A year on from Pakistan’s show-stealing Champions Trophy final victory over the old enemy in June last year, and a whole five years since the two sides met outside of an ICC or ACC event due to strained political relations, the appetite for the first of potentially three matches at this year’s Asia Cup is huge and one borne out of starved hunger.
Pakistan’s Usman Shinwari, fresh off defeating Hong Kong on Sunday, was more candid than Sharma.
“Any player who performs well in an India-Pakistan match will find his career reaches a new high, and every player dreams of doing well in this contest,” the fast bowler said. “I took three wickets (against Hong Kong), I hope that can be five wickets against India.”
Shinwari’s sentiments were echoed by his captain, Sarfraz Ahmed, who is absolutely clear on the levels of expectation that this fixture demands from fans on both sides of the border.
“The passion is always there,” said Sarfraz. “When you play against India everyone wants us to win as it’s against India.
“The fans say that whatever happens you have to win but as a captain I have to win against every team. It would be the same for India whose fans want them to win. It has happened in the past that any player who performs in the Indo-Pak match becomes a national hero.”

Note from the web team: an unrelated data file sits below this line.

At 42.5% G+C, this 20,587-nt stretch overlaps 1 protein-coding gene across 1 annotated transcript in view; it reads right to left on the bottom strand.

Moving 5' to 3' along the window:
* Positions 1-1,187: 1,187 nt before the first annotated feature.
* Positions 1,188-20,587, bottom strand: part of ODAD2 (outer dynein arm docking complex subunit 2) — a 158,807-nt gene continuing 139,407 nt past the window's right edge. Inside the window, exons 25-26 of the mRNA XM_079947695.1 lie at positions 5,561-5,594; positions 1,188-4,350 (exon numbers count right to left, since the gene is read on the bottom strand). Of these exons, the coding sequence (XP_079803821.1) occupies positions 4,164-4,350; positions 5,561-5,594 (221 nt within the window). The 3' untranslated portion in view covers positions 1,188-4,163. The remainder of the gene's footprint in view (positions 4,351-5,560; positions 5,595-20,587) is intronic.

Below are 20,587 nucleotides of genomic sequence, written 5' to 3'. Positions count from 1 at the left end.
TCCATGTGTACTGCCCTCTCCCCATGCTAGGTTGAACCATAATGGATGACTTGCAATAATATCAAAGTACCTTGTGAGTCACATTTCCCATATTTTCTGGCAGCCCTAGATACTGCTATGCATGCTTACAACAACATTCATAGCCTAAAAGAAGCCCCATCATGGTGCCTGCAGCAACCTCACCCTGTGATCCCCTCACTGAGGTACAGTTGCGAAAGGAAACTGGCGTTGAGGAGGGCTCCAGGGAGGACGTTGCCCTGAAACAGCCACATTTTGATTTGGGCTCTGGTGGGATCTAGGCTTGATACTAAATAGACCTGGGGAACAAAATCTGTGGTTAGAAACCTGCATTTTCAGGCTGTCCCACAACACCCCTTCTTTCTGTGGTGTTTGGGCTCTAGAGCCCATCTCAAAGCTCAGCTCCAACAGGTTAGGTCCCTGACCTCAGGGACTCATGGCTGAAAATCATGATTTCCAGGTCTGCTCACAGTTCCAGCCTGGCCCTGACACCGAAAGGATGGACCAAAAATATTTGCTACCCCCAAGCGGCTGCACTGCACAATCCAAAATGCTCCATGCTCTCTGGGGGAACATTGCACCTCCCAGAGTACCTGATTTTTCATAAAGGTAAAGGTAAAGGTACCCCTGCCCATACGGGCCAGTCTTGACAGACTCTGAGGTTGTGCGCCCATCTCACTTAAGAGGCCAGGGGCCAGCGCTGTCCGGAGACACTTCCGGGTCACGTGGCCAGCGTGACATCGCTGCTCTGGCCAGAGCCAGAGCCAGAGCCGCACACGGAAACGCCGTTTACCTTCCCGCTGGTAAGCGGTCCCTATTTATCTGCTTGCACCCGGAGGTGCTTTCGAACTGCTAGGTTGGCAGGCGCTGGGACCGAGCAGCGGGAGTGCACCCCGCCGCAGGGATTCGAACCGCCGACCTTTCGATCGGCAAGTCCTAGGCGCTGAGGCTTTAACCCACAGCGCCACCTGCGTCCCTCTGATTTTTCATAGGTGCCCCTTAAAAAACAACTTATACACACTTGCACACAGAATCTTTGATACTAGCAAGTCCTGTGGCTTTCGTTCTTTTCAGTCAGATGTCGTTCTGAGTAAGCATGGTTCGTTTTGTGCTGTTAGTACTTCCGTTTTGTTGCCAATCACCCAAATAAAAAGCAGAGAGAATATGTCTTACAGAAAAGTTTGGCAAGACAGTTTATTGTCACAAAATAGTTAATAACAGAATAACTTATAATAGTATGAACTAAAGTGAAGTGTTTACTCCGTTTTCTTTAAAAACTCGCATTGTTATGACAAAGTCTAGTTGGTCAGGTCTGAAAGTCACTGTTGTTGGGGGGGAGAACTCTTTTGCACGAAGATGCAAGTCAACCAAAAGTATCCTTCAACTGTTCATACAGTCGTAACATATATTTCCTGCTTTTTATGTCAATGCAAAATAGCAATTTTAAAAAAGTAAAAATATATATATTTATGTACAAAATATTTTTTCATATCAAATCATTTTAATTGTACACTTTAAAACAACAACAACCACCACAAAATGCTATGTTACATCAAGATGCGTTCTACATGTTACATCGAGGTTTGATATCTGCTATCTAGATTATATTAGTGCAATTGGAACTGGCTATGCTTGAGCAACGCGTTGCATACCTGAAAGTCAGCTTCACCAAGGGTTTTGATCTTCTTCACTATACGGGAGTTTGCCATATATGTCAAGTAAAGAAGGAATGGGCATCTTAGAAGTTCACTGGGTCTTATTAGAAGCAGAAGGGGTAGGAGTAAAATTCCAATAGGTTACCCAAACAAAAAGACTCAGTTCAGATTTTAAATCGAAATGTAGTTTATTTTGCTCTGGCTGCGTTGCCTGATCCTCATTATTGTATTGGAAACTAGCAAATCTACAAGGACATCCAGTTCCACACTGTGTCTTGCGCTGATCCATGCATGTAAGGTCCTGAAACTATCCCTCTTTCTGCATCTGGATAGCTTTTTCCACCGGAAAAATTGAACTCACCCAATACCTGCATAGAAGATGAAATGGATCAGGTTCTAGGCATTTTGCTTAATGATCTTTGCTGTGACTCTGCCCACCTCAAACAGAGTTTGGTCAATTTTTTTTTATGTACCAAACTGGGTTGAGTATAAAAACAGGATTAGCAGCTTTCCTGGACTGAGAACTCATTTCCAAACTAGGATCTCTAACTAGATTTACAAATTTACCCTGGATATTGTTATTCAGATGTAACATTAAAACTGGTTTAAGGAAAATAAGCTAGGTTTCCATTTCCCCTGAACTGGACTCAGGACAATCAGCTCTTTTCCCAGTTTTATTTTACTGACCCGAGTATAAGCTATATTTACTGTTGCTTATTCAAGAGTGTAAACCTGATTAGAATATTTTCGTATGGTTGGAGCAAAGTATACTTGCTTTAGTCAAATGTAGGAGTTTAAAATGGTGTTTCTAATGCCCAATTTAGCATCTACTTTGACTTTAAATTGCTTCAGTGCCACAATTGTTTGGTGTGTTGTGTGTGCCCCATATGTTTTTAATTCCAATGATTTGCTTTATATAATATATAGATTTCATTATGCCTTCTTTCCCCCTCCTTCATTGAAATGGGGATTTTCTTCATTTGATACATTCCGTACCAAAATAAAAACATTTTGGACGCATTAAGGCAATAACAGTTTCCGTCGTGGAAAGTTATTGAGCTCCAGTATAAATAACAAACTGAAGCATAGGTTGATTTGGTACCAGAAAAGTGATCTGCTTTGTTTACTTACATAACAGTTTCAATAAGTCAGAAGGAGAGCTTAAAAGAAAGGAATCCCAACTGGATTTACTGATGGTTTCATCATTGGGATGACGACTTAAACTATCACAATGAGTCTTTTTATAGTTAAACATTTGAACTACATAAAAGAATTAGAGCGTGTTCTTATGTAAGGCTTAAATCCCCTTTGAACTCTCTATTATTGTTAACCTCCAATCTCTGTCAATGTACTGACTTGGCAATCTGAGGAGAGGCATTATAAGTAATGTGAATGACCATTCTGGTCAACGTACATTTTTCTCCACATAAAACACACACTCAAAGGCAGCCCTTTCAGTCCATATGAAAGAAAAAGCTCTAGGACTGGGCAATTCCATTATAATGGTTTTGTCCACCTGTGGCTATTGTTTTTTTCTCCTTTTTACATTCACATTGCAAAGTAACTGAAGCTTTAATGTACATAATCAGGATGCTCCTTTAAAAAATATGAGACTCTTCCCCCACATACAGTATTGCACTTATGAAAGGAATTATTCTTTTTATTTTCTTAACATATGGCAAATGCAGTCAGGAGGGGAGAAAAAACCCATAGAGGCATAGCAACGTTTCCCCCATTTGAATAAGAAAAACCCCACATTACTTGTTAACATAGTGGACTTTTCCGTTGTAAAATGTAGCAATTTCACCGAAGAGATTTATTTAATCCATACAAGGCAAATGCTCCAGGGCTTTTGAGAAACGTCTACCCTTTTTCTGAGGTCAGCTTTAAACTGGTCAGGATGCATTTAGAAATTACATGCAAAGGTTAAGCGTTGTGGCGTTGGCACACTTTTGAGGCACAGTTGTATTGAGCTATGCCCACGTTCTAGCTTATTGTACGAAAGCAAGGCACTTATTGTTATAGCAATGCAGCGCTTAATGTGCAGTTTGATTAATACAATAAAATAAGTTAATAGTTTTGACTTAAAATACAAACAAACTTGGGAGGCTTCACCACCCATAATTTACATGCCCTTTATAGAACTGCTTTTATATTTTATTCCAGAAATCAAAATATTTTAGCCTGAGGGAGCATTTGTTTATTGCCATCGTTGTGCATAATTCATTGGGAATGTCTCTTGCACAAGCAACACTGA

UAE cricket fans cannot wait for the clash. It took just a few hours for the first batch of tickets to be snapped up, the second bought in equally ravenous fashion. It has left a huge number of tickets now being touted across online marketplaces, social media platforms and, ultimately, will likely see the inflated resales being pawned outside the stadium on matchday too.
An expected 25,000 fans will swell the Ring of Fire, set to deal not only with cricket’s most fierce rivalry but also with all the unpredictability that will be thrown their way.
The famed traffic jams around Hessa Street, leading up to the stadium, and local entrances of Dubai Sports City will heave and efforts have been made to ease the burden of vehicles that will cart both sets of fans in and out of the area. Gates will open from 12p.m. local time, a whole three and a half hours before the first ball has been bowled. In an emirate where the last-minute rush is a daily fact of life, this will be not be an easy thing to execute but that, alongside the immense presence of volunteers and security, should prove welcome additions to the day’s running order.
This, though, is India vs Pakistan. Anything could happen.